I recently got this incredible sound proofed studio that can be built in about an hour from what are essentially really fancy high tech legos. I only wish I had this 20 years ago as it would have changed my life.
Let me know if you can relate. At some point, in high school, I started taking practicing the saxophone seriously. I mainly practiced at school in the band room during my lunch period, study hall, and when I was cutting French class which was absolute torture for me. (irony: now I live in France) When I went to college for music, I was introduced to the practice room. We had these windowless rooms, each with a piano, a chair and a music stand. They were like little prison cells but in a good way. No distractions, we could step in there and focus on the work we needed to do.
When I left college, my practice routine suffered greatly mainly because I no longer had access to those wonderful practice rooms. As I lived in various apartments in cities around the world I no longer had the luxury of playing my saxophone whenever I wanted to as loud as I wanted to. And I really missed that practice time.
In 2012 I moved into a new apartment that had a basement storage space which I converted into a practice room. I knew that as a renter I would have to leave all this behind when I moved out, but I didn’t care, I just had to have that isolated space to focus on the saxophone and making music. And, it’s because of that space, that I was able to create this YouTube channel. The first couple years of BetterSax videos were actually all filmed in that basement room.
We doubled up all the walls and added a think layer of sound absorbing isolation between them. I also added acoustic foam and later panels to manage all the echo and reflections. It wasn’t the prettiest, but just having that space literally changed my life. I was able to practice which makes me happy, relieves stress and gives me a daily accomplishment similar to the feeling you get from doing workouts. It just feels good to practice when the conditions are right.
A couple years ago, we moved out of the apartment and into an actual house. You would think, problem solved right? Well in most houses you still have neighbors that live close enough to hear you playing your saxophone and other people in the household who want to sleep, study, and watch tv without hearing a saxophone honking away for hours.
This Studiobricks booth is the solution I wish I had since leaving college. I could have brought it me with each time I moved (on the same continent) and it is equally beneficial if you live in an apartment or a house. The guy who designed this thing is unsurprisingly a saxophone player himself and he reached out to me to see if I wanted to try one of these booths. So that’s why these guys drove from Barcelona to my house in the South of France to deliver and set up this Studiobricks booth. I did purchase the booth but at a discount in exchange for making this review video.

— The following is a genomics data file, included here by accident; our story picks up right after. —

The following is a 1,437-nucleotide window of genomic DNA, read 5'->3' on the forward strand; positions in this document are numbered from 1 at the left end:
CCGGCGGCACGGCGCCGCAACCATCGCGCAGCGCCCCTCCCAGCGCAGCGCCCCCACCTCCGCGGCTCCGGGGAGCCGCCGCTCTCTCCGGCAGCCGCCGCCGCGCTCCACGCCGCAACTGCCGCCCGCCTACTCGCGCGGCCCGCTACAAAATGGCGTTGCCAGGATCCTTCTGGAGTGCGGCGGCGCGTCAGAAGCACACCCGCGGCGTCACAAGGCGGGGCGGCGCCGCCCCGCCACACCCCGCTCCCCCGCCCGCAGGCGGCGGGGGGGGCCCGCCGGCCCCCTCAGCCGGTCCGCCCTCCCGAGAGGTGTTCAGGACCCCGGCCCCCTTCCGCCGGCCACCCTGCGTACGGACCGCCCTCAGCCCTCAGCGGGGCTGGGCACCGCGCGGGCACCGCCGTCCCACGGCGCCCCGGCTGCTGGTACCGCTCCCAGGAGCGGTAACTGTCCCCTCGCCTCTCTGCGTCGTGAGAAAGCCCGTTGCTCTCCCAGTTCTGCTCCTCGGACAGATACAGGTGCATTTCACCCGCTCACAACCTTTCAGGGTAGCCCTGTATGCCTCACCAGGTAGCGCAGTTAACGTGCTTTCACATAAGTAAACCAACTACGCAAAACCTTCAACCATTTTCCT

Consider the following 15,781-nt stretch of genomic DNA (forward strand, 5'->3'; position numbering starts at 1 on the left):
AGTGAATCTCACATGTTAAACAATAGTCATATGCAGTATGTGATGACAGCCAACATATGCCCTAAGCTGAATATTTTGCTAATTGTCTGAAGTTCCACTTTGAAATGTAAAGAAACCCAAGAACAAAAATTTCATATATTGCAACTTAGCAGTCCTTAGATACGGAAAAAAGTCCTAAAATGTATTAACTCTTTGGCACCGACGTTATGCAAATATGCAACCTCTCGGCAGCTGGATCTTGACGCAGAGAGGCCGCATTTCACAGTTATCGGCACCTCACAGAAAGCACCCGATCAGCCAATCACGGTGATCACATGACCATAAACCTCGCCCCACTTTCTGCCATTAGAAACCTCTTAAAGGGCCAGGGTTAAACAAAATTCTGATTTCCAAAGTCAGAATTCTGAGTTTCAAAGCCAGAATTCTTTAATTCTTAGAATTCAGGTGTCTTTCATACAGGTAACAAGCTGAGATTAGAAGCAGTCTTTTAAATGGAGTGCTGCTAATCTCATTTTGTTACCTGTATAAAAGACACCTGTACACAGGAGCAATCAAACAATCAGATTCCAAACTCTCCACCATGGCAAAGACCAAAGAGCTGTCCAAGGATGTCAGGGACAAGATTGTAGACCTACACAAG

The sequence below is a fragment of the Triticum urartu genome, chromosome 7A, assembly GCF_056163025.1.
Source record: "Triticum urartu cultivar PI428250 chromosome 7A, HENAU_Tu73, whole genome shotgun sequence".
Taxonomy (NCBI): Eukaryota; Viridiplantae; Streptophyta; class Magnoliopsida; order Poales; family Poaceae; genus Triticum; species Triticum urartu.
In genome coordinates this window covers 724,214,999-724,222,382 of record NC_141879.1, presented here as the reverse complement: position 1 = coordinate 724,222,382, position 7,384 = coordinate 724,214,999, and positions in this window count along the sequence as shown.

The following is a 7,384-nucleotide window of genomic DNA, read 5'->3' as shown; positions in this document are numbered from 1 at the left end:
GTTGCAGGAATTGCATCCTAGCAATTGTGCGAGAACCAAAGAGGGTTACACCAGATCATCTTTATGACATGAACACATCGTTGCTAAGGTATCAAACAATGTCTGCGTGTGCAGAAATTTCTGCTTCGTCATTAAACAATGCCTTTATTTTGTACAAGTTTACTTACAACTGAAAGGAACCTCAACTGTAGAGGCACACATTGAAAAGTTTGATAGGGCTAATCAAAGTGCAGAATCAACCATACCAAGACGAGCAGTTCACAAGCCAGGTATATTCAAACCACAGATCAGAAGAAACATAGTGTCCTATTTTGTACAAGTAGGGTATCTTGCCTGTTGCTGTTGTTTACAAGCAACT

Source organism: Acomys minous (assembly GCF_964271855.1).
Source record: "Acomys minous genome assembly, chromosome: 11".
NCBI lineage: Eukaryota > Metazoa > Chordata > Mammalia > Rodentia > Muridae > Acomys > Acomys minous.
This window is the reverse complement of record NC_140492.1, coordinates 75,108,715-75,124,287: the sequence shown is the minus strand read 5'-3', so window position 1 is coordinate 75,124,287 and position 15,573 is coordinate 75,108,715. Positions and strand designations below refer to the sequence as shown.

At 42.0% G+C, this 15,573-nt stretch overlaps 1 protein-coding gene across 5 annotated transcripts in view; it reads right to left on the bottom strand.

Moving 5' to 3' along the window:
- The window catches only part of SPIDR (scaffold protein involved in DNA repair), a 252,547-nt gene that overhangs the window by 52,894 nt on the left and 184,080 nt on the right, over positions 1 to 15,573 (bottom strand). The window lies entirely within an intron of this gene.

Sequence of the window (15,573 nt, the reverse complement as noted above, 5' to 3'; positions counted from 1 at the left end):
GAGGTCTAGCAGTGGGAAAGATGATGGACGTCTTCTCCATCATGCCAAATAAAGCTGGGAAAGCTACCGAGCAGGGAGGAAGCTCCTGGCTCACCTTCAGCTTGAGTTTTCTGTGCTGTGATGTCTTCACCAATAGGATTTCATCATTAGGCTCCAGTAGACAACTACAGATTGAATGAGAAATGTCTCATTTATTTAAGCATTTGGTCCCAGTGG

If I had known these things existed before, I would have wanted to hear from a saxophone player all the details before deciding if it was a worthwhile investment. So here is what it’s like to have a Studiobricks sound isolation booth.
Building the Studiobricks booth
First thing is delivery, these get delivered on a pallet. Mine got delivered by Alex and Jordy in a van. But it’s good to see the amount of space necessary to transport everything. The whole package fits neatly inside a Renault Traffic. It took them about an hour to unpack and set this up on the 2nd floor of my house. They have videos on how to do it with step by step instructions.
The booth is made up of interlocking components that just fit together. There are no screws or adhesives. It’s genius. You just build it like you do legos but in a particular order. The sound isolation starts with the floor. The booth rests on these foam padded feet leaving a few centimeters of space between it and the floor. This is crucial for stopping the transfer of sound waves. You have to be really careful with the measurements. We did encounter a problem with the door, while the booth itself fits into the space I chose, I didn’t measure for the opening of the door. Not to worry though we just had to shift the booth over about 10 centimeters to solve the problem.
It includes a ventilation kit which is remarkably quiet and effective. I got the voiceover edition of the OnePlus Booth which comes with a bunch of extras like this fold down table and this adjustable arm which can hold a monitor or a music stand. The lights fit right into the walls of the booth and you can put them anywhere you want. These reflectors slot in the same way and allow you to customize the sound of your booth. You can further customize the sound of your booth with diffusers, and the final touch is a vented ceiling which just slips right on top.